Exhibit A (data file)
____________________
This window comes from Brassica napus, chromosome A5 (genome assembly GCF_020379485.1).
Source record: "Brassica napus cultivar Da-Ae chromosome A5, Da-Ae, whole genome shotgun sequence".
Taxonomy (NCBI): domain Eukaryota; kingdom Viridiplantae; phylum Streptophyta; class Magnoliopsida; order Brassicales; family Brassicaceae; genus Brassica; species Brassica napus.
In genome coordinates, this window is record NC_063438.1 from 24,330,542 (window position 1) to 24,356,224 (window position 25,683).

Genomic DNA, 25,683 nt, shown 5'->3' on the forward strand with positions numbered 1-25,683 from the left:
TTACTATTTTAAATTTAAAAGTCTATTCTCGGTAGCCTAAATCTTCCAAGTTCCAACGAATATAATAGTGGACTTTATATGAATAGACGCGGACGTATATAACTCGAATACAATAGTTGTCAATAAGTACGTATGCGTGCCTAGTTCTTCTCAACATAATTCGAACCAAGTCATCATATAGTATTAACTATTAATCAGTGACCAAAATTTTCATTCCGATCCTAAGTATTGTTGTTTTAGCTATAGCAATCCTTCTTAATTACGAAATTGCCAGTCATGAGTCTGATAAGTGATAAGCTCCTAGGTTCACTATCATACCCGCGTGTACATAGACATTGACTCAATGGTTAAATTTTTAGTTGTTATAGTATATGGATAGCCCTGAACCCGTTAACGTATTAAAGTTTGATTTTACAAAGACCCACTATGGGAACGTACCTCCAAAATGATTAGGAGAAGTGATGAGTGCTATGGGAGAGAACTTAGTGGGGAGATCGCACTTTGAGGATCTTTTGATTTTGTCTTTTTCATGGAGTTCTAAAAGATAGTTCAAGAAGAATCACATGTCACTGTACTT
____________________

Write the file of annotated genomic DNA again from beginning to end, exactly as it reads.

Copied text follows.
This window comes from Brassica napus, chromosome A5 (genome assembly GCF_020379485.1).
Source record: "Brassica napus cultivar Da-Ae chromosome A5, Da-Ae, whole genome shotgun sequence".
Taxonomy (NCBI): domain Eukaryota; kingdom Viridiplantae; phylum Streptophyta; class Magnoliopsida; order Brassicales; family Brassicaceae; genus Brassica; species Brassica napus.
In genome coordinates, this window is record NC_063438.1 from 24,330,542 (window position 1) to 24,356,224 (window position 25,683).

Genomic DNA, 25,683 nt, shown 5'->3' on the forward strand with positions numbered 1-25,683 from the left:
TTACTATTTTAAATTTAAAAGTCTATTCTCGGTAGCCTAAATCTTCCAAGTTCCAACGAATATAATAGTGGACTTTATATGAATAGACGCGGACGTATATAACTCGAATACAATAGTTGTCAATAAGTACGTATGCGTGCCTAGTTCTTCTCAACATAATTCGAACCAAGTCATCATATAGTATTAACTATTAATCAGTGACCAAAATTTTCATTCCGATCCTAAGTATTGTTGTTTTAGCTATAGCAATCCTTCTTAATTACGAAATTGCCAGTCATGAGTCTGATAAGTGATAAGCTCCTAGGTTCACTATCATACCCGCGTGTACATAGACATTGACTCAATGGTTAAATTTTTAGTTGTTATAGTATATGGATAGCCCTGAACCCGTTAACGTATTAAAGTTTGATTTTACAAAGACCCACTATGGGAACGTACCTCCAAAATGATTAGGAGAAGTGATGAGTGCTATGGGAGAGAACTTAGTGGGGAGATCGCACTTTGAGGATCTTTTGATTTTGTCTTTTTCATGGAGTTCTAAAAGATAGTTCAAGAAGAATCACATGTCACTGTACTT